Shane’s Touchscreen Keeps Him In Touch – With Everyone!

September 22, 2012

For our Director of Managed Services, Shane Roberts, everything he does – at work, or at home – revolves around communication – email, instant messaging (IM), text messaging, and the telephone.  Shane is what many might call a communications “power user”.  He looks at the things that a technology will allow him to do, then figures out how to modify the technology to fit his needs. 

I wanted to understand some of the techniques and tools that Shane uses to stay on top of things – and still get some sleep.  So, I decided to follow him around for a day.  Here’s what I learned.

6:30 a.m.:  Shane arrives at the office.  And while he’s downloading his email on his laptop, he’s scanning today’s news on his iPad.  Shane likes the article he’s found on Cisco’s Nexus switch in the Wall Street Journal, so he shares it with colleagues and customers directly from his iPad.  And, because Shane has “favorites” set up on his iPad email, he’s already responded to important customer or company email last night before he went to bed.  Now, all he has to do is scan through what’s left, and respond only to messages that need his immediate attention.

7:00 a.m.:  Shane checks his iPad calendar for the day and realizes that he’s got a full day ahead.  A customer call, an onsite customer meeting, a company conference call, and the Nexus Open House.

To prepare for the customer call and meeting, Shane takes a quick look at each company’s web site.  What’s been happening?  Have they announced a new product or service?  Has the company won any awards or have the products or services been mentioned in a newspaper or journal?

8:00 a.m.:  Time to check in with the sales teams for the customer call and meeting.  Shane uses his company IP phone to do two short video calls.  Is there anything that he needs to know beforehand?

8:30 a.m.:  Shane’s first customer call.  Shane uses his laptop, IP Phone and Nexus’ Cisco Unified Communication Manager to share his desktop and a short presentation.  I’m intrigued by the Bluetooth headset that Shane is using.   With it, he can connect to, and switch between, his IP phones (Shane has two), laptop, iPhone and iPad with a single click.  It makes me wonder if he’s actually listening to me during our telephone conversations, or if he is switching over to speak with someone else on another device.  Hmmm….

10:00 a.m.:  It’s time to run down the hall for the customer onsite.  Instead of loading up his laptop, IP phone, cell phone, pen, and paper like I do, Shane just grabs his iPad.  He uses Microsoft’s OneNote to take notes in the meeting.  When he gets back to his office, he’ll just sync up his iPad to transfer the notes to his laptop.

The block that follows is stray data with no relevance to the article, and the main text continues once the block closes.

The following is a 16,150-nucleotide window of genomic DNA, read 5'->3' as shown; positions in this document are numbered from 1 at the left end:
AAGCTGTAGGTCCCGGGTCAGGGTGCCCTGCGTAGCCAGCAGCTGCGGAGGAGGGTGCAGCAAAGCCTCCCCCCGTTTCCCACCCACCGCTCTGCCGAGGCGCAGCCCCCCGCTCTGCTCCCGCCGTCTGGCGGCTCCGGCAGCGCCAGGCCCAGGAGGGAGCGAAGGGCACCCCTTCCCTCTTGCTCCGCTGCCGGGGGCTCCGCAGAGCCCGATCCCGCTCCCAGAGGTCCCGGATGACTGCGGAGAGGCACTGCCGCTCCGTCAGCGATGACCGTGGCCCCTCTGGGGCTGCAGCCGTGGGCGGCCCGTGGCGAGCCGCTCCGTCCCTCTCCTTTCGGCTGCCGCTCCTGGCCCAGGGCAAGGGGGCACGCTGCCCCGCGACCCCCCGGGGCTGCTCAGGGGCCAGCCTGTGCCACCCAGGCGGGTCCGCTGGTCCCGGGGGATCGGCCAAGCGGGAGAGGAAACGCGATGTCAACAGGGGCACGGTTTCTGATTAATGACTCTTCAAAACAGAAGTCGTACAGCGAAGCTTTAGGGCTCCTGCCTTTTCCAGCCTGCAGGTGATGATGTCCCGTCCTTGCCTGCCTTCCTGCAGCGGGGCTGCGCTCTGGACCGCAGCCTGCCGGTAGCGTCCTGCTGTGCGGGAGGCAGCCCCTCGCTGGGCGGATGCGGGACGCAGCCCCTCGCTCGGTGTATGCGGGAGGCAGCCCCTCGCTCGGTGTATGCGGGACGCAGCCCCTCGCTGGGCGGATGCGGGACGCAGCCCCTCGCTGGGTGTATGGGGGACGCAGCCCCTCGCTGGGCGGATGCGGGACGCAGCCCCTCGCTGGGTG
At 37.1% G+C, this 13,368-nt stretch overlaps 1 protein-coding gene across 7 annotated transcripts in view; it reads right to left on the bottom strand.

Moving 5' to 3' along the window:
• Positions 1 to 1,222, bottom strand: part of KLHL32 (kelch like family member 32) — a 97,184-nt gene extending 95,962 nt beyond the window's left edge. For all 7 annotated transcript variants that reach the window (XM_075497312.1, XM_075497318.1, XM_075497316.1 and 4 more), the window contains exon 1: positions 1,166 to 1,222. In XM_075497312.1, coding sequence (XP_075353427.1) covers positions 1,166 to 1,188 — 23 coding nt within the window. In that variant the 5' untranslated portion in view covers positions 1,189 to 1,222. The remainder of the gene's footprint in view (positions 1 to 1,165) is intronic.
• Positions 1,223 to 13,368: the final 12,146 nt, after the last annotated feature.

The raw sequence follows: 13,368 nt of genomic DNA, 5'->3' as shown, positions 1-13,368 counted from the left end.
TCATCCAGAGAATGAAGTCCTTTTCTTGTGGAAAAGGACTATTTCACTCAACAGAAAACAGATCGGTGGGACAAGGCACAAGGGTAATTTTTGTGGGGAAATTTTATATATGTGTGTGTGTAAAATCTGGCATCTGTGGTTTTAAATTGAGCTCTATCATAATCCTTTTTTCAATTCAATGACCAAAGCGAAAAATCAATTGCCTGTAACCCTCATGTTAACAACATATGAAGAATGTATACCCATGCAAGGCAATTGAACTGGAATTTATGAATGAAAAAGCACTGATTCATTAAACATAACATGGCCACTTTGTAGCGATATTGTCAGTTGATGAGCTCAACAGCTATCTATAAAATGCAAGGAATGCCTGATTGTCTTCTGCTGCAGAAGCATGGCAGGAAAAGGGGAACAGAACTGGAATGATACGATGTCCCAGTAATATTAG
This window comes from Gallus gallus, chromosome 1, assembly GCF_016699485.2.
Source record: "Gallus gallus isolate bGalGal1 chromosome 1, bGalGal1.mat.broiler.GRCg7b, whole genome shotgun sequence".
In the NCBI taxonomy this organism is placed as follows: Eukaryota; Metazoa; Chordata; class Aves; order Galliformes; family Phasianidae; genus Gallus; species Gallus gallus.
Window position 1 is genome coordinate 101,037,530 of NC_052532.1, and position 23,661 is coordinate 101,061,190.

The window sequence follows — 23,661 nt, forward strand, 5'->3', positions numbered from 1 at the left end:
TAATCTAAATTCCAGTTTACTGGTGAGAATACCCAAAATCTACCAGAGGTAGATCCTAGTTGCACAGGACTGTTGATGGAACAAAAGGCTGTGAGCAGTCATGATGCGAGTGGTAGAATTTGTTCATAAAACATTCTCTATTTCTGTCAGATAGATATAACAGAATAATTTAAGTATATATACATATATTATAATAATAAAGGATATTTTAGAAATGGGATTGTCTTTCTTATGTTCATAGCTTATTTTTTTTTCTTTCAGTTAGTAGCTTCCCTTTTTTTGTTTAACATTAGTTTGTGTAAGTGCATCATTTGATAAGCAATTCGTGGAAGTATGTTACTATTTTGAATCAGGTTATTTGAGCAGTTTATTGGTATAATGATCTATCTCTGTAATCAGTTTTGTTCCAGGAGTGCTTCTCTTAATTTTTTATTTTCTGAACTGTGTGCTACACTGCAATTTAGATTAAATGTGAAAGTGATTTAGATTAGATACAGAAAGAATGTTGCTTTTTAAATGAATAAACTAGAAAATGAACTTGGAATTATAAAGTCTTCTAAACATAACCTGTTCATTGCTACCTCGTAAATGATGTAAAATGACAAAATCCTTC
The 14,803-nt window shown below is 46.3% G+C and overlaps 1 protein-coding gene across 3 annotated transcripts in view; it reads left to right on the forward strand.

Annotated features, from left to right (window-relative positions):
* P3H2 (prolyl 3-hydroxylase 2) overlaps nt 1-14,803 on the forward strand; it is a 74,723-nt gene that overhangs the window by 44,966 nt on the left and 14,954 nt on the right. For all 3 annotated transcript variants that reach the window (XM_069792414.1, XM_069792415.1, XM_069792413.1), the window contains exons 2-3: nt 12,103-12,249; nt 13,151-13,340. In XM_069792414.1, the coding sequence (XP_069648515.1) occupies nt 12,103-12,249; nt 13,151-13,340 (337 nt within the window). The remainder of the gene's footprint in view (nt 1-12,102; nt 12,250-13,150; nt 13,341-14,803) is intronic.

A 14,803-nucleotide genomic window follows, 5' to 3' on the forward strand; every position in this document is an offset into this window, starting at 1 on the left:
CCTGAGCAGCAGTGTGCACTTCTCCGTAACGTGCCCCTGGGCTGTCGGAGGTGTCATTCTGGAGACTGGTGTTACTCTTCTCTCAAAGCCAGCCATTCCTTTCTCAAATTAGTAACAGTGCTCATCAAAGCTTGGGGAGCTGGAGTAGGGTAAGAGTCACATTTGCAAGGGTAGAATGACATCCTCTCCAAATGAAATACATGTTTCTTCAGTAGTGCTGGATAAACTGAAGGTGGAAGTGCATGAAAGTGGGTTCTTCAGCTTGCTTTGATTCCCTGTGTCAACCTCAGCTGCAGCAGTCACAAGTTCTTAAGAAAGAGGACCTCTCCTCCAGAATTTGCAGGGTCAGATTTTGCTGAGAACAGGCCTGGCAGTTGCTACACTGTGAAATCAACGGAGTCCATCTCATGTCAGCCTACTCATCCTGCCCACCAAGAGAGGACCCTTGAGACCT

Shane needs some files that are only on his laptop during the meeting.  Does he panic?  No way.  He merely invokes the remote desktop app that he has on his iPad and accesses the files.  I discover that Shane’s remote desktop app can access his laptop using our VPN and the Internet as well as the company wireless LAN.

I’d been noticing that Shane’s laptop never seemed to leave his office – yet he was still getting work done on the road and at home.  Now I know how he does it!

11:30 a.m.:  Lunch, but there’s no time to go out.   Why that sneaky Shane!  He has a flat panel TV installed in his office with a Sling Box.  He’s catching up on the last episode of Sons of Anarchy while he gets a quick bite.  Now I know how I can watch some Ryder Cup matches in a couple of weeks!

While Shane is watching – and eating – he’s also doing his expense report.  How?  Using Concur, he merely takes a picture of his receipts with his iPad, then forwards them in a message to Finance.  Cool!

12:00 p.m.:  Time for the company conference call.  It’s a long one.  During the call, one of our important customers calls Shane on his second IP phone.  Shane uses his slick wireless headset to switch over to the customer, answer his question, then return to the conference call.  No one even knew he was gone!

1:30 p.m.:  Open house duty for Shane.  Customers come by the booth and ask for status on their tickets.  Shane whips out his trusty iPad and gives them updates from his Salesforce.com app.  In between, he sends some quick IMs using his iPAD’s Cisco Jabber client.  That’s when I notice something odd.  When I open another app on my iPad from the Jabber client, I get disconnected from our Unified Communications Manager.  Shane doesn’t.  What’s going on here?